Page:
I wrote a new piece of software recently that I’m really excited about. It’s called ProTally and it is designed to display video tally markers directly on the screen.

icon_512x512@2x

What’s tally? In broadcast setups, it is often helpful to be able to tell camera operators, computer graphics workers, etc. when their shot is being used on-air or visible on screens. Most broadcast equipment comes with some sort of tally light that, when connected to the right system, lights up to let the operator know.

With today’s broadcast equipment, a lot of this tally information can be communicated directly over the network, in real time using a variety of protocols. One particular protocol is TSL UMD, from Television Systems Limited for Under Monitor Displays. It is supported by a wide variety of broadcast industry equipment and allows the devices to know the tally state of one another.

In church environments where we use computer software like ProPresenter to send CG content to a video switcher, it can be very helpful to have a tally light that the user can see so they don’t accidentally change a graphic while it is live or on the screen. While there are a variety of external tally lights available for this purpose, I wanted to design something that would allow for a green (in preview) or red (in program/on-air) box directly on the screen that the user can easily see while operating the software, without having to purchase additional hardware.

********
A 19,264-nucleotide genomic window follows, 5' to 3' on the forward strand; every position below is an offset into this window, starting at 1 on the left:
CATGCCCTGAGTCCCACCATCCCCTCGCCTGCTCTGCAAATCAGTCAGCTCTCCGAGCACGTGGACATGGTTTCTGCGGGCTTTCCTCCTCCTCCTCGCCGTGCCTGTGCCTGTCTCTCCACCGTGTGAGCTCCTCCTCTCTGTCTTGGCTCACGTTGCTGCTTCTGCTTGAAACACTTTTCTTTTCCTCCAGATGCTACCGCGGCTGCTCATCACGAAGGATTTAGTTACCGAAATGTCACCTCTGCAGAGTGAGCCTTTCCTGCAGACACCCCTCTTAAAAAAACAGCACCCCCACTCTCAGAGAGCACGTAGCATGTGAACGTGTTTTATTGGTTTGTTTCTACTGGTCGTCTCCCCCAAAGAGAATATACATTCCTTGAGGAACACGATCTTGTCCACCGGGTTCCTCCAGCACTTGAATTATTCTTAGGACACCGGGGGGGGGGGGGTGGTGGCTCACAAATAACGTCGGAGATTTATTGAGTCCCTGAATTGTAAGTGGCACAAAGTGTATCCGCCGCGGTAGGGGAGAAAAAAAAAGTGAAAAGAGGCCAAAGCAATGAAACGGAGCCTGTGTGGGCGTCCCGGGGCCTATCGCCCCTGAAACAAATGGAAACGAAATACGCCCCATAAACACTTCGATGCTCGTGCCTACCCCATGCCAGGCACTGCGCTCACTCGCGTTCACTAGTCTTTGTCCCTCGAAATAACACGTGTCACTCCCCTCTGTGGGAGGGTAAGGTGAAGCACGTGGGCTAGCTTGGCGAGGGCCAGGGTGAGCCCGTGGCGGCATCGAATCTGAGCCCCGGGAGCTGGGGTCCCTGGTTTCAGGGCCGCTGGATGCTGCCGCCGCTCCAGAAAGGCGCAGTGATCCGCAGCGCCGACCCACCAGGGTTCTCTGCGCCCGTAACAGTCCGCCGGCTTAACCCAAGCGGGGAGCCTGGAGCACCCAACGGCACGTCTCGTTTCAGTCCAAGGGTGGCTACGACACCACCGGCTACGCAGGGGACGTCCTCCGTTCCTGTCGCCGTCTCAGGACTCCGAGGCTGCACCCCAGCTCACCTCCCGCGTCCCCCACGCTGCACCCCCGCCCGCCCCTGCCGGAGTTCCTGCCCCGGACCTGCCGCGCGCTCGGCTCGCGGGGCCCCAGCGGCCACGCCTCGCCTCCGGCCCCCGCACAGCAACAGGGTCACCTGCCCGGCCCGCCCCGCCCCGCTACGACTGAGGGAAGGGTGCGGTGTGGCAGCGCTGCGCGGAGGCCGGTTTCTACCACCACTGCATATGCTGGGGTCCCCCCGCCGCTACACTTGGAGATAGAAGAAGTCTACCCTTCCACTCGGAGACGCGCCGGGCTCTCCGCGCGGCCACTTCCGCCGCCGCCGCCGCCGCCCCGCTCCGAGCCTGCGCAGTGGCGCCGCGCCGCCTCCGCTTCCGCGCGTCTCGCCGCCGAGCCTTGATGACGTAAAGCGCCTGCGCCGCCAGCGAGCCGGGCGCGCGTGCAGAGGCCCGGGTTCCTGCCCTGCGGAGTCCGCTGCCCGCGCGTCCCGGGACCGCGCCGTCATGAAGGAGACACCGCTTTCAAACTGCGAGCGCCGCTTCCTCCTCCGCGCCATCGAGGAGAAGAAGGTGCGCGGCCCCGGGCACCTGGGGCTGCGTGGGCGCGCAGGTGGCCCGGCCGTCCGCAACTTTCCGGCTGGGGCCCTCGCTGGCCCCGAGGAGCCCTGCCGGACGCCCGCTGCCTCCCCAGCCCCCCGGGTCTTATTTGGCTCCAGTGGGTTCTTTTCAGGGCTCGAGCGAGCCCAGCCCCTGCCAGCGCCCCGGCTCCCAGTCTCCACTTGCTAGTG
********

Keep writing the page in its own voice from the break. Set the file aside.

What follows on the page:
For this project, I used Node JS and the Electron libraries, along with an existing Node JS module that acts as a TSL 3.1 Protocol server. I was able to whip up a demo in just a few short hours. Then it was just a matter of finessing and adding features.

Using ProTally, you can monitor up to 4 Tally Addresses using TSL UMD 3.1 and keep track of their Preview, Program, and Preview+Program states. You can even customize the colors as needed! The boxes can be resized and moved around on the screen and those positions will be saved and recalled the next time the software launches.

Screen Shot 2018-07-11 at 10.31.00 PM

Screen Shot 2018-07-11 at 10.32.26 PM

I decided to add options to allow the user to choose whether they wanted a filled-in box or a transparent box with a color border. It also reads the label data and stores that as it comes in, to give names to the tally addresses. And, because we use two Carbonite switchers at my church, I also wrote in an object array that uses the TSL UMD protocol implementation described by Ross here: http://help.rossvideo.com/carbonite-device/Topics/Devices/UMD/TSL.html